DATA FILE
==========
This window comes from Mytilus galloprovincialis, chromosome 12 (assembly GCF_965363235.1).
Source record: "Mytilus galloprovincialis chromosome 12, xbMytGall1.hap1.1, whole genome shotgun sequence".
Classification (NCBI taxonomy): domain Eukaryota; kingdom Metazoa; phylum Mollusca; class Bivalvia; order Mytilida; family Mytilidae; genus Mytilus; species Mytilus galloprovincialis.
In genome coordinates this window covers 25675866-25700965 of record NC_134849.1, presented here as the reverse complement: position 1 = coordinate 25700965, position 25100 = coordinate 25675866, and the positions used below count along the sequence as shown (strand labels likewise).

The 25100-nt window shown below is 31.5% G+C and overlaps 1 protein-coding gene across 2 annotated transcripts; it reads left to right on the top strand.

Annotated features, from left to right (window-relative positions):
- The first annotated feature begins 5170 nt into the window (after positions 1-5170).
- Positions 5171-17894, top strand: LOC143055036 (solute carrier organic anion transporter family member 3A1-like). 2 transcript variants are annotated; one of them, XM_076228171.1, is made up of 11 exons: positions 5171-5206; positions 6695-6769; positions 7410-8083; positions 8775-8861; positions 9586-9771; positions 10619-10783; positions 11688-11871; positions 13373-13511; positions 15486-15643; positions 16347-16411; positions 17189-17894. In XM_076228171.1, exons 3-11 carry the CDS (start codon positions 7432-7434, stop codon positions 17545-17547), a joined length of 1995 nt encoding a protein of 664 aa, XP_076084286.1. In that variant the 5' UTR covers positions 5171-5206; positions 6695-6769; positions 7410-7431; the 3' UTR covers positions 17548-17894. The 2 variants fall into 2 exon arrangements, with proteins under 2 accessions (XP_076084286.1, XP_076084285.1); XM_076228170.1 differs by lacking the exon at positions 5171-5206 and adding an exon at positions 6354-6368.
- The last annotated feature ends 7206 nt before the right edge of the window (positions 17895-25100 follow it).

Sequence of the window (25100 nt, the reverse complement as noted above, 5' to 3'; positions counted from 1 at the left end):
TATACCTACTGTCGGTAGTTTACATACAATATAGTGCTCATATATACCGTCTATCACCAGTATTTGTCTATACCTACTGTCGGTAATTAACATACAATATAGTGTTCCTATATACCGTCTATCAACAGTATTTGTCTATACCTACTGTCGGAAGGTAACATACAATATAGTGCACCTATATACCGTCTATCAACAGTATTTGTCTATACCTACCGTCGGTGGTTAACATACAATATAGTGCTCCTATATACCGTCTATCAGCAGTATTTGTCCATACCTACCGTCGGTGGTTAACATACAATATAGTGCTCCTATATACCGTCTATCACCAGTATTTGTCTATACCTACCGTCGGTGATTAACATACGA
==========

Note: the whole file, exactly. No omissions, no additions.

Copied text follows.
This window comes from Mytilus galloprovincialis, chromosome 12 (assembly GCF_965363235.1).
Source record: "Mytilus galloprovincialis chromosome 12, xbMytGall1.hap1.1, whole genome shotgun sequence".
Classification (NCBI taxonomy): domain Eukaryota; kingdom Metazoa; phylum Mollusca; class Bivalvia; order Mytilida; family Mytilidae; genus Mytilus; species Mytilus galloprovincialis.
In genome coordinates this window covers 25675866-25700965 of record NC_134849.1, presented here as the reverse complement: position 1 = coordinate 25700965, position 25100 = coordinate 25675866, and the positions used below count along the sequence as shown (strand labels likewise).

The 25100-nt window shown below is 31.5% G+C and overlaps 1 protein-coding gene across 2 annotated transcripts; it reads left to right on the top strand.

Annotated features, from left to right (window-relative positions):
- The first annotated feature begins 5170 nt into the window (after positions 1-5170).
- Positions 5171-17894, top strand: LOC143055036 (solute carrier organic anion transporter family member 3A1-like). 2 transcript variants are annotated; one of them, XM_076228171.1, is made up of 11 exons: positions 5171-5206; positions 6695-6769; positions 7410-8083; positions 8775-8861; positions 9586-9771; positions 10619-10783; positions 11688-11871; positions 13373-13511; positions 15486-15643; positions 16347-16411; positions 17189-17894. In XM_076228171.1, exons 3-11 carry the CDS (start codon positions 7432-7434, stop codon positions 17545-17547), a joined length of 1995 nt encoding a protein of 664 aa, XP_076084286.1. In that variant the 5' UTR covers positions 5171-5206; positions 6695-6769; positions 7410-7431; the 3' UTR covers positions 17548-17894. The 2 variants fall into 2 exon arrangements, with proteins under 2 accessions (XP_076084286.1, XP_076084285.1); XM_076228170.1 differs by lacking the exon at positions 5171-5206 and adding an exon at positions 6354-6368.
- The last annotated feature ends 7206 nt before the right edge of the window (positions 17895-25100 follow it).

Sequence of the window (25100 nt, the reverse complement as noted above, 5' to 3'; positions counted from 1 at the left end):
TATACCTACTGTCGGTAGTTTACATACAATATAGTGCTCATATATACCGTCTATCACCAGTATTTGTCTATACCTACTGTCGGTAATTAACATACAATATAGTGTTCCTATATACCGTCTATCAACAGTATTTGTCTATACCTACTGTCGGAAGGTAACATACAATATAGTGCACCTATATACCGTCTATCAACAGTATTTGTCTATACCTACCGTCGGTGGTTAACATACAATATAGTGCTCCTATATACCGTCTATCAGCAGTATTTGTCCATACCTACCGTCGGTGGTTAACATACAATATAGTGCTCCTATATACCGTCTATCACCAGTATTTGTCTATACCTACCGTCGGTGATTAACATACGA